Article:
2 a.m. and I'm still in the taxi en route to Exeter. Check into the hotel at 3 a.m. The 'alarm' goes off (sorry!!!) at 6:15 a.m. and at 6:55 we are on a train bound for London Paddington station. 9:15 a.m. and a taxi takes us to Abbey Road.

The session isn't due to start until 10 a.m. so we grab some breakfast in the cafe which is already full of classical musicians who are in for a recording session in Studio 1. 10 a.m. and we are in the mastering suite with Sean Magee who is going to work on the final sound of our new Alarm album.

'Mastering' is the final piece in the art of making records. It is here that all the levels of the tracks are balanced so that they all sound as loud as each other in the final sequence. A lot can still be done to a record at this stage as EQ and compression can make a big difference to a recorded song's dynamics. Present are myself, James Stevenson, Steve Grantley and Liam Feekery.

There are still a few decisions to be made at this point. Sometimes when a record is being mixed there are a few things that you cannot commit to at that point. Sometimes, something is added to a track late on and you need time to live with it, like extra backing vocals or an extra bit of guitar. Today two of the tracks have things in them that we have to make a decision on. Both 'My Town' and 'Without A Fight' have backing vocals that we are not sure whether to include or leave out. We have mixes of the tracks both with and without. After some deliberation it is decided to go with the mixes without backing vocals. Hearing the tracks with EQ and compression makes them sound really exciting and there is no need for these extra vocal parts.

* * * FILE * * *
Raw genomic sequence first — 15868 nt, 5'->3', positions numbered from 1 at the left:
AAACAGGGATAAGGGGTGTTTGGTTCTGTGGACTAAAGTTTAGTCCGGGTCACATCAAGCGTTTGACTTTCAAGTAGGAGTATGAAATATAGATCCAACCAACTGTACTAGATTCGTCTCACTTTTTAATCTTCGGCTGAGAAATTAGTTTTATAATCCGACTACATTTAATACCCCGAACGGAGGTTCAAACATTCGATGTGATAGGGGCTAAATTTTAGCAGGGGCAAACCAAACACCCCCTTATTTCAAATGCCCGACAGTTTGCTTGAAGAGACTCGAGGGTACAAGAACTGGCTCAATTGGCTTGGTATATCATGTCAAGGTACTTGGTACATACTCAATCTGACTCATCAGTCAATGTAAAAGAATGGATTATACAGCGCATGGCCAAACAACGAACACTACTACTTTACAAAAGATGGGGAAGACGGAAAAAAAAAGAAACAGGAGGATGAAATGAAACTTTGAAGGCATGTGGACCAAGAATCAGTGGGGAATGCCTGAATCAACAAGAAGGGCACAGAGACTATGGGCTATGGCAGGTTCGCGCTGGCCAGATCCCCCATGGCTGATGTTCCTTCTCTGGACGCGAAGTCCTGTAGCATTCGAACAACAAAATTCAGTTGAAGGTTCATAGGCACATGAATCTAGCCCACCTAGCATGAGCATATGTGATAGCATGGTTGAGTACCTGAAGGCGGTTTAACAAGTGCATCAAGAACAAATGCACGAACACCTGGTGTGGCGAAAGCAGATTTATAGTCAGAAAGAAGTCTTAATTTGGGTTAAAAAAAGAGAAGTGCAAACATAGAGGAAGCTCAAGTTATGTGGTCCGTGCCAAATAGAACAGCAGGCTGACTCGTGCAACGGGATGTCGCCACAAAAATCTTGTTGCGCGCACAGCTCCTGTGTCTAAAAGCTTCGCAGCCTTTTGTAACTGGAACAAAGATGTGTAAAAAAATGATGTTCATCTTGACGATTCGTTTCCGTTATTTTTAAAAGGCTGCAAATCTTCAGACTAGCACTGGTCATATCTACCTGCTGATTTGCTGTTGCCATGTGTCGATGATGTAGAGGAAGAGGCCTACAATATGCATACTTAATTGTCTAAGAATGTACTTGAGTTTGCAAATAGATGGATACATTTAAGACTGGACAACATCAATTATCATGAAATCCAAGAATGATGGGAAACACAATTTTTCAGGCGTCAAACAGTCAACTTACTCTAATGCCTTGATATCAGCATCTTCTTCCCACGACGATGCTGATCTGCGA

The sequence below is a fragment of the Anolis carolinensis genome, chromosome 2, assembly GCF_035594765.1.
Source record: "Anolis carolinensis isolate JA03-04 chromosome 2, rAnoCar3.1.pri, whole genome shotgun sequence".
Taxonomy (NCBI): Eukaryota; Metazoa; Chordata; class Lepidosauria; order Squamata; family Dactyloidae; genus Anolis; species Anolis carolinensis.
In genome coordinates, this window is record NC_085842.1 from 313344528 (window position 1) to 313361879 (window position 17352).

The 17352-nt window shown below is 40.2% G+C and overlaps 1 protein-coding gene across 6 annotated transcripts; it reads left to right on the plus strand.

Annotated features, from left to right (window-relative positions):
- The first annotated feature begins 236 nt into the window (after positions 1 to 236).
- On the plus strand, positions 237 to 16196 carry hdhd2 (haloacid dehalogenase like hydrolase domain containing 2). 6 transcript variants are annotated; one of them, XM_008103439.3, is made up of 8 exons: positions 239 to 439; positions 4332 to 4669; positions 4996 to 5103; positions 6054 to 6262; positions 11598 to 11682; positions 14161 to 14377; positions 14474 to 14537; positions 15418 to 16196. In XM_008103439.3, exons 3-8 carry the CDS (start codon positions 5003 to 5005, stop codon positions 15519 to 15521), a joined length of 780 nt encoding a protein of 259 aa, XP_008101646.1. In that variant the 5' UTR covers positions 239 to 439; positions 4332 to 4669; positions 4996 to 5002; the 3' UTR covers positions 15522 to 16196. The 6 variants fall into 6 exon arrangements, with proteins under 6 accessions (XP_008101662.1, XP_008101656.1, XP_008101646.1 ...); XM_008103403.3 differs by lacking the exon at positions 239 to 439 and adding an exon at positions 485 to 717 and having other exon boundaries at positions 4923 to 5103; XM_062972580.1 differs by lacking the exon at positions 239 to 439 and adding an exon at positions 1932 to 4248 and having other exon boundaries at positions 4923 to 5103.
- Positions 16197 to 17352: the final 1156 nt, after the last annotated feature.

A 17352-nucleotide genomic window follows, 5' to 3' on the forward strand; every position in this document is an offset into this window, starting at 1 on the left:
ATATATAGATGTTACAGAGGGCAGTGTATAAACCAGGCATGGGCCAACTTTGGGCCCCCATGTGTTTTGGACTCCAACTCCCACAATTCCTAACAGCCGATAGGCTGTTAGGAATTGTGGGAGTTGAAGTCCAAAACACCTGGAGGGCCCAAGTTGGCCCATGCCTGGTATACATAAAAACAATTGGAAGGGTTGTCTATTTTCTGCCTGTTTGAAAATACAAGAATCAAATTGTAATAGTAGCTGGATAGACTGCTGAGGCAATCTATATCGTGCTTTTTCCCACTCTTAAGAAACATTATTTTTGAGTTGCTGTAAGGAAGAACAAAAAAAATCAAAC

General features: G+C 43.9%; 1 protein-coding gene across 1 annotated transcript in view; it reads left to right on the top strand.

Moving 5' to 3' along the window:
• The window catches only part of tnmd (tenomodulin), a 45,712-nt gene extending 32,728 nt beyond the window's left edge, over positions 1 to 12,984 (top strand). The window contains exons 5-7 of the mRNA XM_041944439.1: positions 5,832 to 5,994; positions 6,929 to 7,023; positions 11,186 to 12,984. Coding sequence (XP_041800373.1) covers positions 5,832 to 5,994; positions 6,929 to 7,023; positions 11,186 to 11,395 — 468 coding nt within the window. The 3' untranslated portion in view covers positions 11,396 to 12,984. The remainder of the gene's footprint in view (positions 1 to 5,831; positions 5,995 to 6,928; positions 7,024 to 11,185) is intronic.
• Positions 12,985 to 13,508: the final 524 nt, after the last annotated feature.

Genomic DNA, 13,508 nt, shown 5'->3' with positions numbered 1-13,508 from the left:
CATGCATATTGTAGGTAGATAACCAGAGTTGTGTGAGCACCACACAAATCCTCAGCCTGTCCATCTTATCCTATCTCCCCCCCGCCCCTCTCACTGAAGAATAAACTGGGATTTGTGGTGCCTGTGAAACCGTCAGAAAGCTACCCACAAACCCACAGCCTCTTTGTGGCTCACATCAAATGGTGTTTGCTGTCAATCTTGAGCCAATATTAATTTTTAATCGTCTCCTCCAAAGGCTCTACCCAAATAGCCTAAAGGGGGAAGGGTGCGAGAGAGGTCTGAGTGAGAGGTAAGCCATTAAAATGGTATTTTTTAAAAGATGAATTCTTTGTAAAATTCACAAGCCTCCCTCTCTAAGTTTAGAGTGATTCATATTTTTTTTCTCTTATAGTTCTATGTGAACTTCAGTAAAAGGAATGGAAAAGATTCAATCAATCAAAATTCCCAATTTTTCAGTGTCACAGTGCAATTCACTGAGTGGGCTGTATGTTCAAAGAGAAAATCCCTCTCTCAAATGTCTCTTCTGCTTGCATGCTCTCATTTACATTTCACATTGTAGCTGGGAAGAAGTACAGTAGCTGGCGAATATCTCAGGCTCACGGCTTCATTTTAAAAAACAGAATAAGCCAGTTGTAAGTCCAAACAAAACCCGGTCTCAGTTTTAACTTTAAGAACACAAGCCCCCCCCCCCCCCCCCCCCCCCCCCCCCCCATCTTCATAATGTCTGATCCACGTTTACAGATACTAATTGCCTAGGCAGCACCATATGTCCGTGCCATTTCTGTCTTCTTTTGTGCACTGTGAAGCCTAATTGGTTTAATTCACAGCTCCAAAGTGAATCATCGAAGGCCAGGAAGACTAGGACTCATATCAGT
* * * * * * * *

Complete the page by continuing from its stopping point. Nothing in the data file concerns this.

Tougher to decide on is which is the best mix of 'My Town'; the mix done at the Doghouse by George Williams during the recording sessions or the mix commissioned by Pete Walsh. Both mixes are really good but in the event the Doghouse mix wins out as it works best in the context of the final album. The Pete Walsh mix sounds great on its own and will be used elsewhere in the promotion of the album.

By 6 p.m. we are all satisfied with the finished record, having decided on the final sequence and also deciding to use all 13 recorded tracks (There had been some debate about a finished album of only 11 tracks but the final sequence makes all 13 tracks work together really well). Sean Magee does some final work on the volume of the record while we have a pint in the studio bar. At 7.00 p.m. I am on my way to Euston station with a (white label) finished copy of the album.